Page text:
Disability and Inclusive Communities
- Included in: Calvin Shorts
- Published: January 15, 2019
- Publisher: Calvin College Press
- ISBN: 978-1-937555-32-0
- eBook ISBN: 978-1-937555-33-7
We're all worse off when we exclude people with disabilities from our communities.
Disability and Inclusive Communities intends to help readers learn how to build communities that fully include people with disabilities. Often our social practices unintentionally exclude those with disabilities by making it difficult for them to fully participate in the community. These practices hurt those whom we exclude. But they are also bad for our communities as a whole. Our communities—from our churches to our schools to our workplaces—are worse off when we exclude those with disabilities. We miss out on the opportunity to learn from complex, complete human beings who experience life in different ways. We miss out on becoming the Body of Christ in all its fullness. But our communities become better places for everyone when we pursue policies and practices of inclusion. Good intentions aren’t enough. We need good social practices to make our communities more inclusive. For when we do that, all of us are better off.
“Kevin has written from lived experience, not only as a parent, but as a friend. He has sat with me and listened to my deep frustrations, which has been quite healing for me. I hope many will read this book and be a similar blessing to other disabled people.”--Carlyle King, Disabled and Autistic Advocate
“In just over an hour (which is all the time it took me read “Disability and Inclusive Communities"), author Kevin Timpe introduced me to brothers and sisters in Christ who have every reason to reject the church, yet have not. Instead, their rejection has often come from the church itself. This ought not be the case. This is a must-read for any Christian who believes the church has figured out inclusion and disability. It will make you mad, ashamed, repentant, and hopeful. Reading it prompted me toward, as Timpe suggests, “radical and deliberate reorientation of our communities.” I pray that God will use this lean but compelling manuscript to begin a redemptive reorientation of our churches and society.”--Daniel Vander Plaats, Director of Advancement at Elim Christian Services and Member, Advisory Committee, CRC/RCA Disability Concerns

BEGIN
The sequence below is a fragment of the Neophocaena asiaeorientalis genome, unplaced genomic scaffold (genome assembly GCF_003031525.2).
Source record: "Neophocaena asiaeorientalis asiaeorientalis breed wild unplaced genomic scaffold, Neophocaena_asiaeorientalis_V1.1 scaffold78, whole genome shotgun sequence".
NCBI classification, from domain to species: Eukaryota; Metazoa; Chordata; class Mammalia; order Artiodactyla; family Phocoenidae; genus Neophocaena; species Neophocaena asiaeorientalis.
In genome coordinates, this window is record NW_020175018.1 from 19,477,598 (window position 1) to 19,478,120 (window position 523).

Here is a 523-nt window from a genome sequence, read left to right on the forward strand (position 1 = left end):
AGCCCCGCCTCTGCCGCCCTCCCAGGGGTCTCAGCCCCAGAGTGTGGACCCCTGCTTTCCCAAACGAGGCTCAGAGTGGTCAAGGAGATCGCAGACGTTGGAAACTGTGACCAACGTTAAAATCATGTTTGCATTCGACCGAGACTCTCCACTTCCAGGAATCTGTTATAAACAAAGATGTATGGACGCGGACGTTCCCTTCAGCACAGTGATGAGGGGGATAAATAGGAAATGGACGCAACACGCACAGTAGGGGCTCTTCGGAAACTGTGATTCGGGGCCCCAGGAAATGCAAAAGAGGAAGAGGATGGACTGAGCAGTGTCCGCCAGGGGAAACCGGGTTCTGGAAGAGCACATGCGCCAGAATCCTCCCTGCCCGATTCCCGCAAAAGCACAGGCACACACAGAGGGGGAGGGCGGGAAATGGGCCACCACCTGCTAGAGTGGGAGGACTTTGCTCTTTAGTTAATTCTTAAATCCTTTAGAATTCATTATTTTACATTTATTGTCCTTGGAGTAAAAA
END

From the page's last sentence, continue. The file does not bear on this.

"This mighty little book is as deeply personal as it is sweeping in scope. Speaking with clarity and care from his personal experience as the parent of a child with a disability, Professor Timpe takes us on a guided tour of the terrain of disability rights, highlighting the progress that has been made and the work that still needs to be done if we are to build a world that values everyone. In a single sitting, Disability and Inclusive Communities could set someone on the path to the kind of 'radical and deliberate reorientation of our communities' that is being called for."--Leah Smith, MPA, Center for Disability Rights, Rochester, NY
“Timpe’s work in this book is not only timely, careful and important - it is also a generous invitation, to see ourselves and our communities in a new light. He invites the reader to ask and imagine together what communion is, and how it is made richer, fuller - more truly communion - by inclusion rather than exclusion. I appreciate his clarity, his philosophical reflection, and the warmth that comes through his writing voice. In reading this book, I come away with more appreciation for the work that can and should and is being done to make spaces more inclusive - to make tables where everyone has a place to join.”--Hilary Yancey, author of Forgiving God, mother, and philosopher
About the Author
Kevin Timpe currently holds the William H. Jellema Chair in Christian Philosophy at Calvin College. He has been a visiting faculty or scholar at Calvin Theological Seminary, Innsbruck University, Oxford University, and Peking University. He's written and edited ten books and published nearly 50 articles. Most of his scholarly writing focuses on issues of free will, virtue ethics, philosophical theology, and the philosophy of disability. He’s also the founder and president of 22 Advocacy, which engages in educational advocacy for students with disabilities in public schools. Kevin has spoken on disability to both academic and lay audiences around the world.